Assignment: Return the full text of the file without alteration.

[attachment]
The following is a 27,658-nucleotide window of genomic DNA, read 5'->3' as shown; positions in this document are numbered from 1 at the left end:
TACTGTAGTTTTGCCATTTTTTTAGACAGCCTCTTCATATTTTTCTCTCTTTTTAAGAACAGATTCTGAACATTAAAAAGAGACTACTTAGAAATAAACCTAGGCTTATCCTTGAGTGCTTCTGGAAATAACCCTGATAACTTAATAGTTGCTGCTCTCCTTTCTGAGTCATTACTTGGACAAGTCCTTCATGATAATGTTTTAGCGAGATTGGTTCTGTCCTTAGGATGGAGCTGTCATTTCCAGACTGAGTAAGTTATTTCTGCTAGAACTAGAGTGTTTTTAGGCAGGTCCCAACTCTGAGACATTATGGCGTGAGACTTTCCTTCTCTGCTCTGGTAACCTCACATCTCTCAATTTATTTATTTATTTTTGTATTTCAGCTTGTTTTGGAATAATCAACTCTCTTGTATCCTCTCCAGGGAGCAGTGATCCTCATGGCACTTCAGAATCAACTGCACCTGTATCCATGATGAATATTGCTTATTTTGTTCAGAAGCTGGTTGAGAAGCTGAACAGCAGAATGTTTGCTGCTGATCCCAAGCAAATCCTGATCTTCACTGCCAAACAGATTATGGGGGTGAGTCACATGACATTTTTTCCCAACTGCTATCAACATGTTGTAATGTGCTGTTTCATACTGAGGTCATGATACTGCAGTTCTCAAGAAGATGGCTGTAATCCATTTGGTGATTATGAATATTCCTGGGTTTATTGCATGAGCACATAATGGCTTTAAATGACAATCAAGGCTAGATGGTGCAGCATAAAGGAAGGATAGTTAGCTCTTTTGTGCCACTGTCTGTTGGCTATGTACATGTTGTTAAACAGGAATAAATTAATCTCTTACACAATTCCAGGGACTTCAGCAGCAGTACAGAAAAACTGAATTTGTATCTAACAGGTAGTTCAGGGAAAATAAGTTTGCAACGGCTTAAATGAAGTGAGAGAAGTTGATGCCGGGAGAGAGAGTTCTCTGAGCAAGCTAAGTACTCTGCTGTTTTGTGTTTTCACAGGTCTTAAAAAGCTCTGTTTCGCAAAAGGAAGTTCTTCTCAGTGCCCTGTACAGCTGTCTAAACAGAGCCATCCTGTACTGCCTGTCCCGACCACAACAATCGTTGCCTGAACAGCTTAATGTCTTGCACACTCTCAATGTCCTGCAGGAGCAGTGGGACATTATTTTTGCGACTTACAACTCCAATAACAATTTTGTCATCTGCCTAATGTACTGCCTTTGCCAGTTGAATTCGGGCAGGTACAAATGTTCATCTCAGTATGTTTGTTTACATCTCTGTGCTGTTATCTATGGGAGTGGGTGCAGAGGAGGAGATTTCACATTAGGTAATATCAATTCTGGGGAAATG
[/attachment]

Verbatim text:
The following is a 27,658-nucleotide window of genomic DNA, read 5'->3' as shown; positions in this document are numbered from 1 at the left end:
TACTGTAGTTTTGCCATTTTTTTAGACAGCCTCTTCATATTTTTCTCTCTTTTTAAGAACAGATTCTGAACATTAAAAAGAGACTACTTAGAAATAAACCTAGGCTTATCCTTGAGTGCTTCTGGAAATAACCCTGATAACTTAATAGTTGCTGCTCTCCTTTCTGAGTCATTACTTGGACAAGTCCTTCATGATAATGTTTTAGCGAGATTGGTTCTGTCCTTAGGATGGAGCTGTCATTTCCAGACTGAGTAAGTTATTTCTGCTAGAACTAGAGTGTTTTTAGGCAGGTCCCAACTCTGAGACATTATGGCGTGAGACTTTCCTTCTCTGCTCTGGTAACCTCACATCTCTCAATTTATTTATTTATTTTTGTATTTCAGCTTGTTTTGGAATAATCAACTCTCTTGTATCCTCTCCAGGGAGCAGTGATCCTCATGGCACTTCAGAATCAACTGCACCTGTATCCATGATGAATATTGCTTATTTTGTTCAGAAGCTGGTTGAGAAGCTGAACAGCAGAATGTTTGCTGCTGATCCCAAGCAAATCCTGATCTTCACTGCCAAACAGATTATGGGGGTGAGTCACATGACATTTTTTCCCAACTGCTATCAACATGTTGTAATGTGCTGTTTCATACTGAGGTCATGATACTGCAGTTCTCAAGAAGATGGCTGTAATCCATTTGGTGATTATGAATATTCCTGGGTTTATTGCATGAGCACATAATGGCTTTAAATGACAATCAAGGCTAGATGGTGCAGCATAAAGGAAGGATAGTTAGCTCTTTTGTGCCACTGTCTGTTGGCTATGTACATGTTGTTAAACAGGAATAAATTAATCTCTTACACAATTCCAGGGACTTCAGCAGCAGTACAGAAAAACTGAATTTGTATCTAACAGGTAGTTCAGGGAAAATAAGTTTGCAACGGCTTAAATGAAGTGAGAGAAGTTGATGCCGGGAGAGAGAGTTCTCTGAGCAAGCTAAGTACTCTGCTGTTTTGTGTTTTCACAGGTCTTAAAAAGCTCTGTTTCGCAAAAGGAAGTTCTTCTCAGTGCCCTGTACAGCTGTCTAAACAGAGCCATCCTGTACTGCCTGTCCCGACCACAACAATCGTTGCCTGAACAGCTTAATGTCTTGCACACTCTCAATGTCCTGCAGGAGCAGTGGGACATTATTTTTGCGACTTACAACTCCAATAACAATTTTGTCATCTGCCTAATGTACTGCCTTTGCCAGTTGAATTCGGGCAGGTACAAATGTTCATCTCAGTATGTTTGTTTACATCTCTGTGCTGTTATCTATGGGAGTGGGTGCAGAGGAGGAGATTTCACATTAGGTAATATCAATTCTGGGGAAATG